In the Theatres

Márta Mészáros: The Last Report on Anna

The latest film of Márta Mészáros, The Last Report on Anna, fits perfectly into the oeuvre of the Kossuth Prize winning director, bringing to the screen yet another woman’s fate. Following on from her famous Diary Trilogy and her film about Imre Nagy, Márta Mészáros still seeks her protagonists in twentieth century Hungarian history. In this film we gain insight into the life of Anna Kéthly, who according to the director is little known, despite being a multifaceted and fascinating woman, and a mesmerising character.
The Last Report, however, is not just a historical film. The film’s focal point is not Anna Kéthly’s exceptional political career.  We witness the protagonists not only at significant historical moments, but also in their private lives. Thus the director has put great emphasis on human fate, on presenting the private sphere and the day-to-day life of the era. The clash of love and creed, of everyday betrayals and exceptional fidelity play a crucial part in the story. The thrill of an adventurous life-path and the gripping emotional richness of a love story are essential elements of this film.

Director: Márta Mészáros
Screenplay: Éva Pataki, Márta Mészáros
D.O.P.: Novák Emil
Writer’s Consultant: András Szekér
Consultant: Miklós Jancsó
Music: Ferenc Kovács
Editor: Zsuzsa Csákány
Sound: István Sipos
Art Director: Tamás Banovich
Costume: Katalin Jancsó 
Make-up: Magdolna Márta
Stills: Miklós  Gáspár
Production Manager: Krisztina Bene
Line Producer: Erika Tarr
Producer: Pál Sándor
Produced by: Hunnia Filmstudio

Cast: Enikő Eszenyi, Ernő Fekete, Adél Kováts, György Cserhalmi, Gabriella Hámori, Zsuzsa Czinkóczi, Gábor Máté, Básti Juli, Seress Zoltán, Beata Fudalej, Tibor Gáspár, Frigyes Hollósi, Jákob Ladányi

2009, Hungarian feature film, colour, 35 mm



In the Theatres

Árpád Sopsits: The Seventh Circle(January 2010)

This film is about the despair deeply hidden in children’s soul, and about the ever increasing, ever more brutal and unintelligible destruction of ourselves and each other. We are conditioned and comfortable to think that our children are innocent, though evil also lurks in a child’s soul and as children are vulnerable and easy to manipulate they can become victims (as in certain sects and Satanism).

In the Theatres

Anna Faur: Girls

The film’s story is based on a crime committed in Hungary: two teenage girls killed a taxi driver.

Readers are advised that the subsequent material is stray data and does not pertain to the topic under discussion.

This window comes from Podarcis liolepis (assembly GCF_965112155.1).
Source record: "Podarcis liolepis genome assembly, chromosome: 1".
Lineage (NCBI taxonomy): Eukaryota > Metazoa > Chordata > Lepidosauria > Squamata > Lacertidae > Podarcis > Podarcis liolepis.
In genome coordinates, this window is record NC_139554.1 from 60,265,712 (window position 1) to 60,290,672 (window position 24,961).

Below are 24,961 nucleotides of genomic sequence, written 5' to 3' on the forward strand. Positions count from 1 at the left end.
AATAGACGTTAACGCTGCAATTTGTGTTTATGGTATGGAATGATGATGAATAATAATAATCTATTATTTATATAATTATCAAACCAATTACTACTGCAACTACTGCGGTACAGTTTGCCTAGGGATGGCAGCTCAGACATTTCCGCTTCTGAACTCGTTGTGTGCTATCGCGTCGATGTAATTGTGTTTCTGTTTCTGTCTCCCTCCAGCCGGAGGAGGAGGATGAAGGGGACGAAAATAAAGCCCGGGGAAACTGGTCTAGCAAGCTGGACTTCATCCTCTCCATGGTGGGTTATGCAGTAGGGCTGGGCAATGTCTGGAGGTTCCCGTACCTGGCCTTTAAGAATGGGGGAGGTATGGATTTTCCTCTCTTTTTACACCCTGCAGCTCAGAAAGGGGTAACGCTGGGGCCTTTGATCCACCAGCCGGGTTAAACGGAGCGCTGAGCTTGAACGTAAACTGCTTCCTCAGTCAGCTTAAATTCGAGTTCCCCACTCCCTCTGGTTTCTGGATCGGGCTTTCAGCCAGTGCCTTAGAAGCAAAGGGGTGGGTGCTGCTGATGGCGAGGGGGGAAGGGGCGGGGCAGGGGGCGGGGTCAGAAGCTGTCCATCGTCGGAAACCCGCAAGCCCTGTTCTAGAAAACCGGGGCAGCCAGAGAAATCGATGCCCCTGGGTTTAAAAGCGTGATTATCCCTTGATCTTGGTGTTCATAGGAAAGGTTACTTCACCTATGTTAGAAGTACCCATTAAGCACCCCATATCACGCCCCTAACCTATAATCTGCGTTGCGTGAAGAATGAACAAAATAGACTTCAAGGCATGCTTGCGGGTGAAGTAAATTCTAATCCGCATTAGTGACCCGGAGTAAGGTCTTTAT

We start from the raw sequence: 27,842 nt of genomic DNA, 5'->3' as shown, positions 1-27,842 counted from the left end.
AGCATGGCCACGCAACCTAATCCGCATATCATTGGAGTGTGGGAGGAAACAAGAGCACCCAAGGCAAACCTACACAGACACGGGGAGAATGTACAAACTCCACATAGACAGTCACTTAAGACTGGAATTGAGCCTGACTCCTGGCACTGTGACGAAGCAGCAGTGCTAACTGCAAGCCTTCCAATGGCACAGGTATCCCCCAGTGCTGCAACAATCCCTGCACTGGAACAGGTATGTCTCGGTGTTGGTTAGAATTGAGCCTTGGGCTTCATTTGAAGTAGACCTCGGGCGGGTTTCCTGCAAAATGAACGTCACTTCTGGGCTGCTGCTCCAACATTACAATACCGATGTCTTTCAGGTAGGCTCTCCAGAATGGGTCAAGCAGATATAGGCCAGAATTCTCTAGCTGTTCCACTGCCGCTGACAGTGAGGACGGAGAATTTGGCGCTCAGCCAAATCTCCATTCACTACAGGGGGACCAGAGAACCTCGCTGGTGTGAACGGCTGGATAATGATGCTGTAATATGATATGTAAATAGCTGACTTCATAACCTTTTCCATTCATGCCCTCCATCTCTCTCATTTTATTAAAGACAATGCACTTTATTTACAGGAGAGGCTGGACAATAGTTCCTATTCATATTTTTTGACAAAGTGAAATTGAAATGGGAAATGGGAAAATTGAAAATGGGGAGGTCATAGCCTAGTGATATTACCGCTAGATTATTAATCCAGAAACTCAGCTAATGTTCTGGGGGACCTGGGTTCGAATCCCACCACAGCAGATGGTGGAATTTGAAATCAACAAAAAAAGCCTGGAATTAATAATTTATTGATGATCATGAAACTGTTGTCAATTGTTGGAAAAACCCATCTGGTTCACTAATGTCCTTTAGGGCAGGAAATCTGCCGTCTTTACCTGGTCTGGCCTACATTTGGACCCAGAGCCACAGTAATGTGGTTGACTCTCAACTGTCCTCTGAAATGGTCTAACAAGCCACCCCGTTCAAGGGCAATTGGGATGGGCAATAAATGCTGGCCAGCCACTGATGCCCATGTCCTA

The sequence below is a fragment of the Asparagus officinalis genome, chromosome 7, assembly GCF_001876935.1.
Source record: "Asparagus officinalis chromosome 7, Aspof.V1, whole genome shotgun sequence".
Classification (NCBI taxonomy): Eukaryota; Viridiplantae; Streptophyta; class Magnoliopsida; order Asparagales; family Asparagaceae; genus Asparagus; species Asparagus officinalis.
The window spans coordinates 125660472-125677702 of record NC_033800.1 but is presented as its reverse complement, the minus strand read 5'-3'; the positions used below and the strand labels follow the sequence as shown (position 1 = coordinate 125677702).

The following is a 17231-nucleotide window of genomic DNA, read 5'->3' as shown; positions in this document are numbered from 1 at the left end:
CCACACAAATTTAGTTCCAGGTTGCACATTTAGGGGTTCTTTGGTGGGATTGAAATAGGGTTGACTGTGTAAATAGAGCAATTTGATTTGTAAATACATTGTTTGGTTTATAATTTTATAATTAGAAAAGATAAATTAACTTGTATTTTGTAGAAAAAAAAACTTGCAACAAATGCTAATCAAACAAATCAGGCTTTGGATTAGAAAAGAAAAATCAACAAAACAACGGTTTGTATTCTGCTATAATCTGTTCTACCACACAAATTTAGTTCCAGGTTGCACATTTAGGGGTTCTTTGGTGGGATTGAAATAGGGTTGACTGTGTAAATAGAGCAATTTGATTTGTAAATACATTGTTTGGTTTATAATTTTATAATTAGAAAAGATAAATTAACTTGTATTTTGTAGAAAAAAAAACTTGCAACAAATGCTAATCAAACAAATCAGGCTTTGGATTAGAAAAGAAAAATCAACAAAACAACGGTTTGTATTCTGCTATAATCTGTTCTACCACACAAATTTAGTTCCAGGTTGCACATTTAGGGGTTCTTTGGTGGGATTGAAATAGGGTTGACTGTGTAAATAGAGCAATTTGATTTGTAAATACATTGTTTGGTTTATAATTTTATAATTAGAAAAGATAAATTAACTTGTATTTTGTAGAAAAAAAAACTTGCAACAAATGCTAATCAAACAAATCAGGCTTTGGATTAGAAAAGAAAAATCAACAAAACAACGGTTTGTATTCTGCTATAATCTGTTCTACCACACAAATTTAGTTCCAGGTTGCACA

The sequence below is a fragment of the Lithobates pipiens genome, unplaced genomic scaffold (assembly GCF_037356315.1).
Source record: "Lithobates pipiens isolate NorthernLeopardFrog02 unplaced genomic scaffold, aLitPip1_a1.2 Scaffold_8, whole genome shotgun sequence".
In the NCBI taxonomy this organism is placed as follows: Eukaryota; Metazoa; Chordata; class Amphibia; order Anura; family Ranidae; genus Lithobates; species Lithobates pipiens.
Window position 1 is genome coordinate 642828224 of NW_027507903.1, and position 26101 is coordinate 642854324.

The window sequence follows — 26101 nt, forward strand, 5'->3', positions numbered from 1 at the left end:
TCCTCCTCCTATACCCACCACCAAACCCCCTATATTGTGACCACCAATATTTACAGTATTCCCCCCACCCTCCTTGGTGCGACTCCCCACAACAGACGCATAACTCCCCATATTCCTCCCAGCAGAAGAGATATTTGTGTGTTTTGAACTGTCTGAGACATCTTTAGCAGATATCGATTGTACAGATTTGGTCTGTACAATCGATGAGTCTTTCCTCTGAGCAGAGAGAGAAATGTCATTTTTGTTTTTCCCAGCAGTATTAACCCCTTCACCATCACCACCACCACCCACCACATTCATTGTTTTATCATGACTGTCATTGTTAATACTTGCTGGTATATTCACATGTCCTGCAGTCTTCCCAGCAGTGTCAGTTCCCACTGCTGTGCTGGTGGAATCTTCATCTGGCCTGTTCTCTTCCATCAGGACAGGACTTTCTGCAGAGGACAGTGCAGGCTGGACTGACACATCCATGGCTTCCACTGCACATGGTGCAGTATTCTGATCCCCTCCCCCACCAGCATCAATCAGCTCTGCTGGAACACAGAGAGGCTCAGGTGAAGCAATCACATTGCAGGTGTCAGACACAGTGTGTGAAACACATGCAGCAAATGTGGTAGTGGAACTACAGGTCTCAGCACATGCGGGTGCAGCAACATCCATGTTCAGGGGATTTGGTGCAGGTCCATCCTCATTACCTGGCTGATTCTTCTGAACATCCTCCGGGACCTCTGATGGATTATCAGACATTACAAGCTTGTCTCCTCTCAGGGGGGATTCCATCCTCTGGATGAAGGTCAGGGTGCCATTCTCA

Pre-Production / In Production

János Szász: The Notebook

During World War II, following air raids on the ‘big city’, a mother brings her thirteen-year-old twin sons at their grandmother’s house in the country to save them from starvation. The old woman is a loner and an eccentric, living in a shabby hut at the edge of the forest, near the closely guarded border, where refugees are frequently seen.

Pre-Production / In Production

Géza Bereményi: Frontal Passage

This film with musical numbers begins with two young men getting acquainted in 1970. At that time, one of them is Balázs Pór works as an art teacher in a primary school on the outskirts of Budapest. He wants to be a painter, and on the side he plays the guitar, Leonard Cohen-style, singing melancholy songs in English in a one-room-flat lent to him,

Pre-Production / In Production

Géza Bereményi: Baby Vadnai

“Baby Vadnai” plays in two entirely different historic periods. The story starts in the forties, right before the fatal blow of the war, in the odd world of Budapest, where people live like life lasted for just a day, and it ends in the eighties.

Pre-Production / In Production

Péter Gárdos: Seven Erotic Stories form the 20th Century

Moscow – 1938. Beria, the dreadful chief of the KGB is just doing his usual night time rounds when he pushes a young girl into his car. He takes her to the Kremlin and rapes her. At that night he even takes photos of her on his study desk.

Pre-Production / In Production

Csaba Szekeres: Happily Ever After

It’s the year 1990. The place is a little village in Northern Hungary, in the Bükk Mountains. One day the bishop of the diocese brings the local priest the news that the church bell of the little village will be taken away to the new church of Eger under construction. The village people try to save the bell by burying it next to their beloved who had passed away.